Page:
The basics of the king’s audit is this: take your total salary, or if you’re a business owner, your total revenue, and divide that figure by the number of hours you work in a year. That will essentially give you your hourly rate, or how much profit you should be generating in every working hour. Suby suggests that, for example, if you earn $5,000 an hour and you can outsource your hourly tasks for less than $5,000 an hour, you should be doing so to instead focus on other avenues of profit generation. “Otherwise, you’re just losing money to do that task and not making any growth.

“Constantly doing that exercise has catapulted my business growth,” Suby says. “When I stopped working on the busy work and running errands and doing the small things that don’t move the needle, that’s where I went from earning $10,000 a month to earning millions of dollars per month.”

 

Avoiding distractions and staying focused

 

One of the biggest barriers to productivity and time efficiency is unnecessary distractions. When there’s a set amount of work to be done, distractions can only prolong the time you need to spend working, while minimising your time away from the workplace. To solve this issue, Suby does everything in his power to stay locked in. “I like creating moats around myself where people can’t just come and constantly interrupt me,” Suby says. “The key is eradicating the ability of people to book these ‘Got a minute?’ meetings with you, which is like death by a thousand paper cuts,” he continues. “I am accessible, I’m not up in the hills like a monk or something, but only on particular days of the week.”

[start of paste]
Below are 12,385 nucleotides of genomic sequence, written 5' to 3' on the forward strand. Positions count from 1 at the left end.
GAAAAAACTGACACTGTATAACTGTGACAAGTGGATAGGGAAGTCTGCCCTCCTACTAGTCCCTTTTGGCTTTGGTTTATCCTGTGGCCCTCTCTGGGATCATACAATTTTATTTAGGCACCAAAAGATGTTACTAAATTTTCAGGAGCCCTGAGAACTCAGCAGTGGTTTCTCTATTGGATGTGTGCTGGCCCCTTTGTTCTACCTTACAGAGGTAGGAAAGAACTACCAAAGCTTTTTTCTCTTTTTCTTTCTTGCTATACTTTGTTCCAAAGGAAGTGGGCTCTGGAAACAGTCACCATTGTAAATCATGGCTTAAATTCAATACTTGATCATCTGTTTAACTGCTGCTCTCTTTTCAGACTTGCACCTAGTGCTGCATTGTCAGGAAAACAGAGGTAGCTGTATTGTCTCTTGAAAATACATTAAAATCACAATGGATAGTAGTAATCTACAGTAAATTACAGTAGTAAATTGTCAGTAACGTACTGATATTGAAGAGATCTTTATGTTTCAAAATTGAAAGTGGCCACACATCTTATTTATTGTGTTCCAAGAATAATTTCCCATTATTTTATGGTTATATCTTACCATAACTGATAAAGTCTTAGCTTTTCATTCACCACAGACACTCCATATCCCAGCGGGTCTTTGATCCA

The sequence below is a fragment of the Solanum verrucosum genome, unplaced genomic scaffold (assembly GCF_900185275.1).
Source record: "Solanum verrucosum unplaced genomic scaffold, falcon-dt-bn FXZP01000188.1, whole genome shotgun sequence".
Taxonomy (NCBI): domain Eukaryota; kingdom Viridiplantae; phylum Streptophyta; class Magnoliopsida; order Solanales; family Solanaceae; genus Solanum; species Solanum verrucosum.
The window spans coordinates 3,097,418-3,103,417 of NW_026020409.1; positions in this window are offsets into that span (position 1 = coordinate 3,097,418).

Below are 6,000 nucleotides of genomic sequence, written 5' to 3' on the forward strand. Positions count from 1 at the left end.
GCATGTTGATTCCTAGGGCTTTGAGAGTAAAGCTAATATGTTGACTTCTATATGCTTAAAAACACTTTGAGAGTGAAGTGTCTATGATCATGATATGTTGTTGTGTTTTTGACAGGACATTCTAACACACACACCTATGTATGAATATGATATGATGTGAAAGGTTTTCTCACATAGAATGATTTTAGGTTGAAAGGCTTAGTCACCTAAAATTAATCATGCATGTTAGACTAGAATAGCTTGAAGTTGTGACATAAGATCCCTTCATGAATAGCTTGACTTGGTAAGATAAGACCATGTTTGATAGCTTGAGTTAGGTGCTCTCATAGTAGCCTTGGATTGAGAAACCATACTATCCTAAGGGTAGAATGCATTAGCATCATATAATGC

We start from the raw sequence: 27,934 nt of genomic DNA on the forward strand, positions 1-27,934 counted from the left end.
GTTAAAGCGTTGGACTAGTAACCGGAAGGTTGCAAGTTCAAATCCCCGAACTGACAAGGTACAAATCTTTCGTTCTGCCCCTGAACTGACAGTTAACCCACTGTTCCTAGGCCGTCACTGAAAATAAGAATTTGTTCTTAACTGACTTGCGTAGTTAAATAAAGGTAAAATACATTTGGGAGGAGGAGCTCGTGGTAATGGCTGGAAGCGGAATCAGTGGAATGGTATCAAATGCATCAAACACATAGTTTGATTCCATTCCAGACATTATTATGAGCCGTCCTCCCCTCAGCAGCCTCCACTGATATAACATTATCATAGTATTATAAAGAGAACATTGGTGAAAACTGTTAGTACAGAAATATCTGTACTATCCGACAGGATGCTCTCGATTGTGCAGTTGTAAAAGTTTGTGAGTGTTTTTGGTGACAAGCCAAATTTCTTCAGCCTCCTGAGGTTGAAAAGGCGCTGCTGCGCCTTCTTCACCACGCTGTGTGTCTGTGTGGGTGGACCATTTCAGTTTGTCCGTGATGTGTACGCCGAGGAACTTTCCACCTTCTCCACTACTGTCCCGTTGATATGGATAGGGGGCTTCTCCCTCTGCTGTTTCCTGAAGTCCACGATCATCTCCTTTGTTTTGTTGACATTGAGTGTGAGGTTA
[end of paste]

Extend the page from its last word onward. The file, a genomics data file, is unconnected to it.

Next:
As for staying focused, Suby makes use of a system similar to that of the renowned pomodoro method. But rather than follow the standard 25 minutes of work followed by a five minute break routine, Suby prefers a less strict system, where the emphasis is on staying focused for unlimited periods of time, with occasional breaks. “People are often surprised with how much work that you can get done when you really work. I’m talking about email off, only three tabs open and a laser focus burning a hole through things and getting them done,” Suby says. “For me, the bulk of that heavy lifting is done between 6am and 12pm. I try to get a six-hour block of just uninterrupted work in during those times and I get a huge lot of it done.”

During that six-hour period, Suby turns his email off and keeps his phone out of reach to minimise potential distractions. He even has a “focus playlist” which helps him stay locked in. “It’s so my brain subconsciously knows, ‘Okay this is the time to focus’,” he says.

 

Minimising decision-making

 

To stay in the zone, it’s crucial for Suby that he doesn’t waste time on trivial decisions that ultimately won’t impact the outcome of his day. “Everybody experiences decision fatigue. There’s only so much mental RAM that we have to make decisions and I don’t like to use it on mundane things,” Suby says. In line with that mindset, Suby only owns black T-shirts. It’s part of his effort to save his brain for the decisions that really matter. “From the food that I eat to what I wear, everything is very regimented because then I can keep the freshest part of my brain for the important decisions,” he says.

While Suby’s time management philosophy won’t be for everyone, it certainly has its merits. For one, extracting time out of the working day to make space for other pursuits could be play an important role in maintaining a healthy work/life balance. Regardless of whether or not Suby’s schedule is right for you, it’s hard to argue with the results.

 

Sabri Suby

Note the black t-shirt, a man of his word

 

Related:

Mark Bouris on the importance of discipline

The Dan Churchill method for achieving success

By Cayle Reid

Cayle Reid is a fan of everything sports and fitness. He spends his free time at the gym, on his surfboard or staying up late watching sports in incompatible time zones.